More than 15 million people in England have one or more long-term physical conditions and their prevalence rises with age, affecting 50% of people by the age of 50 years and 80% by the age of 65 years.

People with long-term health conditions often require frequent visits due to the need for medication reviews, check-ups for symptom monitoring and screening for additional health issues (as they are at higher risk of developing complications or comorbidities associated with their condition.)

Living with a long-term health condition can have significant psychosocial impacts, including stress, anxiety, depression, social isolation, and adjustment difficulties. In fact, research shows that people with long-term physical conditions are more than twice as likely to develop mental ill-health. As a result, many sufferers also seek emotional support when visiting a GP surgery to cope with the challenges of managing their condition and its impact on their daily lives.

People with Mental Health Diagnoses

A common long-term health condition, running through all age groups, ethnicities, and economic statuses of frequently attending patients is mental health.

Ranging from alcohol dependencies to anxiety, two in five consultations in primary care are for mental health[1] and 90% of those are dealt with entirely within primary care. In addition, 30% of people who see their GP for a physical health issue have a secondary mental health component to their illness.

3 in 4 people living in the lowest household income bracket report mental health problems and this figure has been exacerbated by the recent cost of living crisis, with more patients than ever turning to their local primary care setting for advice on financial issues as well as physical problems.

Recent studies on health inequalities have also shone a light on maternal mental health in the UK, with one in five mothers suffering from mental health issues during pregnancy or in the first year after childbirth.

Strategies to Engage Frequent GP Practice Attenders

If your target audience fits in with one (or more) of the frequent attender groups in primary care, then integrating this environment as part of your overall marketing strategy could be a great way to reduce ad wastage, enhance brand visibility and engagement, and ultimately drive desired consumer actions.

But what are some top tips for a successful execution?

  • Be issue-led not brand-led – across the board, frequent attenders are characterised by the distinct need for help. Their presence in a GP surgery is a purposeful one, they certainly haven’t ended up there by chance. Whatever group a frequent attendee is in, they are looking for solutions and guidance on their issue and if you can present that to them in a patient-centric format, then you’re fulfilling that need in the place they need it the most.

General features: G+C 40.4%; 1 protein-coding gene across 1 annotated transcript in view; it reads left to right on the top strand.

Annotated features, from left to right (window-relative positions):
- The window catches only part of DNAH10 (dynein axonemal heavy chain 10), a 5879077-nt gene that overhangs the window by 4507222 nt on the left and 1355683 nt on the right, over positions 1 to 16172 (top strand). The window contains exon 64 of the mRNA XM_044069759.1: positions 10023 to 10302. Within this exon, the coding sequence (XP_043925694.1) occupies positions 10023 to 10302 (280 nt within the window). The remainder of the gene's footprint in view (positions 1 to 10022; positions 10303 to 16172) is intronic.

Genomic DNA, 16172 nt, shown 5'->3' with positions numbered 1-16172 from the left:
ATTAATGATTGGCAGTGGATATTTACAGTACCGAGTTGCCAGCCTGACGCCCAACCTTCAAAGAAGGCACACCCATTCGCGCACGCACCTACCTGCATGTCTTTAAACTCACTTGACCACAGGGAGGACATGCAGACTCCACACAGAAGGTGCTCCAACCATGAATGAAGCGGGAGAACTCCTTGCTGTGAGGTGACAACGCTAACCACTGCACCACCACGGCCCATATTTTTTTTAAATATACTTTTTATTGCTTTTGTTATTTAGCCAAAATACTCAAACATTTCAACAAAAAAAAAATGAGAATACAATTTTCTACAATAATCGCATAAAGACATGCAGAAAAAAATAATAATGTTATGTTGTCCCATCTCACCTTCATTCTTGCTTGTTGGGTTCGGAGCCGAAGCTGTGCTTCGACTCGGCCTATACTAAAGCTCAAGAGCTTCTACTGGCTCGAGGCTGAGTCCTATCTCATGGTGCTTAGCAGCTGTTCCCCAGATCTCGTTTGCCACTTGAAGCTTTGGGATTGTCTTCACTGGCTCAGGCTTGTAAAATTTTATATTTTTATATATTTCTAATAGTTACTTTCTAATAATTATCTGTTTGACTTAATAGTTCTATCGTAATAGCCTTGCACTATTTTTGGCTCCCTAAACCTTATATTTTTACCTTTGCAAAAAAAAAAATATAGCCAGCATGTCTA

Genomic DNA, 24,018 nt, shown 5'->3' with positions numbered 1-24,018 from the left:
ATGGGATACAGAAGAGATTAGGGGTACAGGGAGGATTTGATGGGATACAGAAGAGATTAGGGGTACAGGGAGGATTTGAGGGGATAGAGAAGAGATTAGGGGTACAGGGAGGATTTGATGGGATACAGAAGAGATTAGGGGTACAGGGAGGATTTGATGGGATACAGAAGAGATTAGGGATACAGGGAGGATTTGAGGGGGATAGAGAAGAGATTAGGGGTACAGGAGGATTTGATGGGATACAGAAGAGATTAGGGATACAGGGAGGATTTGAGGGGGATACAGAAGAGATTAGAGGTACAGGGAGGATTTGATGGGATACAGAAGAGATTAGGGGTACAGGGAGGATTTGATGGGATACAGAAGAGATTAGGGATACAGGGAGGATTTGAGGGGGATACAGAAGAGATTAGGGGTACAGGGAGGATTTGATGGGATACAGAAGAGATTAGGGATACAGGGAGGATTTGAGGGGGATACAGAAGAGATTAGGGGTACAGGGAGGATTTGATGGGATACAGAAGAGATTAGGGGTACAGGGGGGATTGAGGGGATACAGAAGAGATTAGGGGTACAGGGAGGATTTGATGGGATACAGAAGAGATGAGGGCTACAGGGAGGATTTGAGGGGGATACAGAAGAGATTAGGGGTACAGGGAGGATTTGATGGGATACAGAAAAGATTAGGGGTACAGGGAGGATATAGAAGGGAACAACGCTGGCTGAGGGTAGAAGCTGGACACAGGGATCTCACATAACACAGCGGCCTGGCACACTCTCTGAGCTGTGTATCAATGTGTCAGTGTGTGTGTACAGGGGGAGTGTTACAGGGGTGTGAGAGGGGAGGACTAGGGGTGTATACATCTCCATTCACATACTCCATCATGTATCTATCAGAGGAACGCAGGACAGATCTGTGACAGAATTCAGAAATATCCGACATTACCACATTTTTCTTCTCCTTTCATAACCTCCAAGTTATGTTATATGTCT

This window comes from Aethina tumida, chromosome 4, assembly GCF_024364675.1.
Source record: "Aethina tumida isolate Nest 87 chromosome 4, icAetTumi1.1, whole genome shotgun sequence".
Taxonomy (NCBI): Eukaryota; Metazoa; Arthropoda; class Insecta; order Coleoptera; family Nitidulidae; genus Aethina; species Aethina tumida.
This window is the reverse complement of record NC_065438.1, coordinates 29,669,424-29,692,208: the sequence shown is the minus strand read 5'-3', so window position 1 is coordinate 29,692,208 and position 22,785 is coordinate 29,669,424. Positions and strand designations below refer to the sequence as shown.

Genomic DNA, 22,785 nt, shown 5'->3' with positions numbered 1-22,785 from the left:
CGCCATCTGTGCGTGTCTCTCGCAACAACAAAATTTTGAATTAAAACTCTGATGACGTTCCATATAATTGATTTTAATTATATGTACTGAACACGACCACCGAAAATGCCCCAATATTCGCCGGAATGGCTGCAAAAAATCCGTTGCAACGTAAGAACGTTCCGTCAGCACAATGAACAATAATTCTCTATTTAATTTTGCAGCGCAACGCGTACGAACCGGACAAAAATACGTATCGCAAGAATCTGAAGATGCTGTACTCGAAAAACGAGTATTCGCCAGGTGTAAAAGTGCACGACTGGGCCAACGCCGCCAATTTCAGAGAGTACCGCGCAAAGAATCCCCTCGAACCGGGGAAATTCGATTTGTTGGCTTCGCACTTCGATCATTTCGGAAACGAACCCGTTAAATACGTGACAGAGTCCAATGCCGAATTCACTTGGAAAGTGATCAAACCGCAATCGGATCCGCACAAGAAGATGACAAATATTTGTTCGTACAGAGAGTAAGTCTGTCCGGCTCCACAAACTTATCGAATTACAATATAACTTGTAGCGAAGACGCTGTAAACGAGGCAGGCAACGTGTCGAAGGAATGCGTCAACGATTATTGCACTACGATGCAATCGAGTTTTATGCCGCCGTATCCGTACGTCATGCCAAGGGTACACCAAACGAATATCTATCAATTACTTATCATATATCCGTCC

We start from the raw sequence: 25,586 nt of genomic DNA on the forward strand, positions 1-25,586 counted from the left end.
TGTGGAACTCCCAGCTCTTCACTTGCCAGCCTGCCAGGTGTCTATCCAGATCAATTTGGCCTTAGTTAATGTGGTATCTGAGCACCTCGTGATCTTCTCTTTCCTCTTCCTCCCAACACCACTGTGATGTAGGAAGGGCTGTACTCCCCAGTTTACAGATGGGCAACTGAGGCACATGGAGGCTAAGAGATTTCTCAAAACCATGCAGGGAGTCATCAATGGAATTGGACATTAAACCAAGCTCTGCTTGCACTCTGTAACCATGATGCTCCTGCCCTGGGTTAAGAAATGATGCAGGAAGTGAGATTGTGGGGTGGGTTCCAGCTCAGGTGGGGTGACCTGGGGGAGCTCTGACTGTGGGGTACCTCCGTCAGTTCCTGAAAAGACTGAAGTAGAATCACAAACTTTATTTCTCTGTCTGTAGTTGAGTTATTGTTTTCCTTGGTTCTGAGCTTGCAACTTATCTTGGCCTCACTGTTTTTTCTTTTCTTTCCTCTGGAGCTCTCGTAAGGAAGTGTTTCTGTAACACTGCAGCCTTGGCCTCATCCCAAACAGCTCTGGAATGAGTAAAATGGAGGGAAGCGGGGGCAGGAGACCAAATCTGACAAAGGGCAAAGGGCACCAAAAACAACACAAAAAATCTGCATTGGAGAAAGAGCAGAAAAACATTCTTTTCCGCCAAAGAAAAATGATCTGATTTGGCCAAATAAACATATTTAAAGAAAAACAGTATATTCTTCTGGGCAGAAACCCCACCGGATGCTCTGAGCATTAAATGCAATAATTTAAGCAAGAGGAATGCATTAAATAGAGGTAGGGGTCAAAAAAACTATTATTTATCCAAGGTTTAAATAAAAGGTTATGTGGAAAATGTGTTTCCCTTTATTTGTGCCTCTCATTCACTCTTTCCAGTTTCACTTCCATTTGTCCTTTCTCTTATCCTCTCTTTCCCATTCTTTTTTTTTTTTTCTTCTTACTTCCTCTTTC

• Use the right format(s) – age, health literacy, cultural background and health issue all have a bearing on the most suitable format(s) for reaching a frequent attendee. Those in an older age bracket might prefer a printed leaflet over a digital advert. If you’re trying to drive awareness of a symptom, then posters might be your preferred vehicle for messaging.
  • Understand your audience – do not treat frequent attenders as a homogenous group. They may all have health issues in common or be from similar age groups, but there will be specific nuances too that should have a bearing on the imagery, references and even language you use.


Frequent attenders in primary care are primed for health and wellness messaging. Not only is their presence in this OOH environment purposeful but it’s also likely due to the need for a specific health or wellness solution. Aligning your product or service with that need is surely a solid marketing tactic to consider for yourself or your clients.

At IDS Media we have a wealth of experience in health and wellness campaigns for primary care patients and HCPs, over the years we’ve seen it all!

You might want to browse our website for case studies, guides and further information on the best way to approach an upcoming campaign but if you’d rather speak to us directly then we’d be more than happy to talk through some options. Please fill in the contact form below and one of our team will get in touch.

Neil Pullman Neil has been in the OOH world for most of his working life, becoming co-MD of IDS Media UK in 2023. Our omniscient ops pro is our go-to for the latest in technological advances and spreadsheet wizardry. He is also extremely passionate about addressing societal stigmas surrounding men's health.